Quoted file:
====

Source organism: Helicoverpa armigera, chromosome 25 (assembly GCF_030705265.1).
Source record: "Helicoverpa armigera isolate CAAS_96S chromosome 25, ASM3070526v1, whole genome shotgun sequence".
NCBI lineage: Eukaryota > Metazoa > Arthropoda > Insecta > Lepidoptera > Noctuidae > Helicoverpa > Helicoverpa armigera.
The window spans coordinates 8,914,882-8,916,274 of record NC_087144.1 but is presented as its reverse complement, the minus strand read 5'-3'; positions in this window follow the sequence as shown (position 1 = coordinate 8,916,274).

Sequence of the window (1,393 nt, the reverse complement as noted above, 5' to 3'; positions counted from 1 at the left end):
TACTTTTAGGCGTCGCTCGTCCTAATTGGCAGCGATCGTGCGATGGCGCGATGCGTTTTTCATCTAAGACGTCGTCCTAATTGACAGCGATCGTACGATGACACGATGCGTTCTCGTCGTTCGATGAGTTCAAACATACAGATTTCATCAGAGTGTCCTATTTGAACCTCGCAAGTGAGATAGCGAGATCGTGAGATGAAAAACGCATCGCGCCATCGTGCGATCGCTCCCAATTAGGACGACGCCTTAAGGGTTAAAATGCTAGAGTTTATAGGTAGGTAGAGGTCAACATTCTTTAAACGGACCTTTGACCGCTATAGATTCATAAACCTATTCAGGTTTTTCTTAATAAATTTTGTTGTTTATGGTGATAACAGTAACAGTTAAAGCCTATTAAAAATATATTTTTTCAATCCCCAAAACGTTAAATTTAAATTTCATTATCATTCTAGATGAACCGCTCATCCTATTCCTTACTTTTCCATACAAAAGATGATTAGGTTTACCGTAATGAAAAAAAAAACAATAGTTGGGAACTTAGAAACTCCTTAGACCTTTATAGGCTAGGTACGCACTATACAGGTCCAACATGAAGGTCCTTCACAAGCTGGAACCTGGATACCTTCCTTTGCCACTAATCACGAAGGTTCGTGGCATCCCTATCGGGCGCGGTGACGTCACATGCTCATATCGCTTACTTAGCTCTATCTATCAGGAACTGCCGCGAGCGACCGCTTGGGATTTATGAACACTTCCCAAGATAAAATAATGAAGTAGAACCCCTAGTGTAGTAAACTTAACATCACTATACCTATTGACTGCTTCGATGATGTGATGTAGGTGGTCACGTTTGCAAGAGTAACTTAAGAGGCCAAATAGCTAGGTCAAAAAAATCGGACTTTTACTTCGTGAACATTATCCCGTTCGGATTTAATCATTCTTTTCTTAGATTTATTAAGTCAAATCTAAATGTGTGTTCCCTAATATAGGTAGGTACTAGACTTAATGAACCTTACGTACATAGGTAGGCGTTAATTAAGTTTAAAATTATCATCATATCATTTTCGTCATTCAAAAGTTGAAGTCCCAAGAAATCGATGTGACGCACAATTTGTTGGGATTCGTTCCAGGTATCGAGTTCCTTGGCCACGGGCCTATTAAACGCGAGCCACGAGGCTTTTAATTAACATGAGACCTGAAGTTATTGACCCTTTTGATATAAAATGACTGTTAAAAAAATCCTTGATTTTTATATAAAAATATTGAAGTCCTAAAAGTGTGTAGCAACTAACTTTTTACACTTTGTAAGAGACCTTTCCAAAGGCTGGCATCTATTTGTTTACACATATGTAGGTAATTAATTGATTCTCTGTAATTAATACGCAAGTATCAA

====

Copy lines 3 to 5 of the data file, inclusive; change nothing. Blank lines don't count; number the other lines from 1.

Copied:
NCBI lineage: Eukaryota > Metazoa > Arthropoda > Insecta > Lepidoptera > Noctuidae > Helicoverpa > Helicoverpa armigera.
The window spans coordinates 8,914,882-8,916,274 of record NC_087144.1 but is presented as its reverse complement, the minus strand read 5'-3'; positions in this window follow the sequence as shown (position 1 = coordinate 8,916,274).

Sequence of the window (1,393 nt, the reverse complement as noted above, 5' to 3'; positions counted from 1 at the left end):